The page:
The Central Park Five arrested for a crime they did not commit, has released their new mini series “When They See Us,” re-telling their story about the horrible and terrifying experiences they’ve had with the judicial system, leading up to wrongful convictions.
In this mini series, a spotlight is shone on these five boys, as their onscreen counterparts help illustrate their wrongful trial and incarceration for up to twelve years
On the evening April, 1989 everything changed for these boys walking through Central Park, as they would be later accused of sexually assaulting Trisha Meili, later known as the “Central Park Jogger”.
The five, Antron McCray (14) , Kevin Richardson (14) , Yusef Salaam (14), Raymond Santana (15), and Korey Wise (16), were among 30-45 other kids in Central Park, New York at the time, when city officials received a call about kids disrupting the Park. When city officials arrived at the Park, they chased the kids off, but then later discovered Meili, near death in another section of the Park.
These kids were then picked up because they “fit the description” of young black men and interrogated for hours with no food or sleep. None of the kids knew each other.
After being beaten and threatened , these little boys accompanied by their parents,
then wrote and signed a false statement put together by the police detailing a crime that they did not commit, in hopes that would be free to go home as promised. These false statements would later be presented as evidence used to convict the Central Park Five during trial.
During trial, the boys maintained their innocence as their case became biggest sexual assault case in New York City highlighted in all the major newspapers, and even catching some of the city’s investors’ attention, such as Donald Trump. Trump commented on the case several times, even paying large amounts of money to publish ads convincing the city to give the boys the death penalty.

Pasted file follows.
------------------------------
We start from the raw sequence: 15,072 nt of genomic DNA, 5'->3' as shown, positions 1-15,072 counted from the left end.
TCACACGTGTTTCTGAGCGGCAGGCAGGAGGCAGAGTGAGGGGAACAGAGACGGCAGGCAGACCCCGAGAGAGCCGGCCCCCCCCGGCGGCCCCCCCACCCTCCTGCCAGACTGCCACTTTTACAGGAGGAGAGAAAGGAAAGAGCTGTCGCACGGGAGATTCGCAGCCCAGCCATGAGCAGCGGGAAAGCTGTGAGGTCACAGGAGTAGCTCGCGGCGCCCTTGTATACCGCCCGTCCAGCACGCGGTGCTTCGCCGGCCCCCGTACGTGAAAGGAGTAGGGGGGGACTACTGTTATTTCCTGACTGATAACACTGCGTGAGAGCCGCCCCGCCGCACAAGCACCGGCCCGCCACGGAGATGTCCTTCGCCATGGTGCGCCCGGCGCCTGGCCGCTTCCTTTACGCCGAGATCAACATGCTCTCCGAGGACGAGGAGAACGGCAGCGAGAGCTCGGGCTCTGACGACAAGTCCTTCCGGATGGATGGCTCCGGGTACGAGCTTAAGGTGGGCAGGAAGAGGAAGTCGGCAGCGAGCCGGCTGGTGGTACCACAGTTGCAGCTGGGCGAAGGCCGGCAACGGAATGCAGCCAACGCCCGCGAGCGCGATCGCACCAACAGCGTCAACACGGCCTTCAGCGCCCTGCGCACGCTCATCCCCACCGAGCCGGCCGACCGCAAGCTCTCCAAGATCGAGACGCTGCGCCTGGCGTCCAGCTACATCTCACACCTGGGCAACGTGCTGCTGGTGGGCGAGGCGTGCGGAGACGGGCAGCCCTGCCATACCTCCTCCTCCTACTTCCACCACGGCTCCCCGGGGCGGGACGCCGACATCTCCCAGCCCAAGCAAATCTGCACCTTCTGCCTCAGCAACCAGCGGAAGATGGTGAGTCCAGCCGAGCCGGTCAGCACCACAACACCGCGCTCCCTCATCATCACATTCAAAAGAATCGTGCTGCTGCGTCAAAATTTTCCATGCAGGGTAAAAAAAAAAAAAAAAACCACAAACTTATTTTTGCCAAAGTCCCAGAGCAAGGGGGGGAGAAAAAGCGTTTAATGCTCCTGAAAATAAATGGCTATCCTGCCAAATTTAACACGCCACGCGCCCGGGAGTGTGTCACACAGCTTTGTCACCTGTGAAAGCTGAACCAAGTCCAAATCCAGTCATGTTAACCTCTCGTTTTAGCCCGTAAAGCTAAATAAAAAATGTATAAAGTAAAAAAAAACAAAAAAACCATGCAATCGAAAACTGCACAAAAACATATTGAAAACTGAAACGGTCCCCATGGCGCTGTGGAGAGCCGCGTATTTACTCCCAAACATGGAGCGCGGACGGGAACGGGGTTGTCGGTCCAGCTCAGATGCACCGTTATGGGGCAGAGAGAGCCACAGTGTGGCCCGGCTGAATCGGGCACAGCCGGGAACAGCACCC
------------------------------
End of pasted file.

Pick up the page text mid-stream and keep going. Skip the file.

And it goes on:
Though no admissible evidence or DNA match were found or gathered, the
boys were still convicted of attempted murder, rape, assault, and robbery. Giving
them a 6-15 year sentence each in prison. Out of the five boys, Wise was sent to
Rikers Adult prison because of being age seventeen when convicted,
while the others were sent to a juvenile facility.
Years later, after the release of the men, Wise stayed incarcerated due to the
fact he was charged as an adult and his sentence was longer. After being in prison
for twelve years, Wise met Matias Reyes, who confessed to being the original
perpetrator. Charges were then reversed and the boys, who are now men were
exonerated and taken off the Sex Offender Registry. Then in 2002, Wise was
The reverse conviction shone light on the unjust ruling of the Central Park’s
Five case. Now, with their new Netflix mini-series revisiting history, it shows how
the criminal justice system made to protect innocent lives, ended up stealing the
childhood away from these five young men.
The Central Park Five had much success when filing legal lawsuits against
The City of New York, winning 41 million all together. Even though The Central
Park Five were successful in winning the lawsuit, the City of New York still
declares that there was no error of judgment during the conviction. “This story proves that the criminal justice system is more committed to politics than the truth,” Ava Duvernay, the director of “When They See Us” said in a public statement.
All of the elements come together, as the plotted theme of the story is clear and detailed in every aspect. Ava Duvernay, also director of “Selma” and the “13th” created this
docudrama that gives audience a flash back to black history in the early 90’s.
“When They See Us” catches watchers’ attention from episode One until the very last episode. It catches the confusing energy and sense of fear these little boys had about a situation that was beyond out of their control. Most would label this mini-series as a historical drama based on a real-life story.
“When They See Us” premiered May 31st on Netflix.
Categories: Features, Uncategorized
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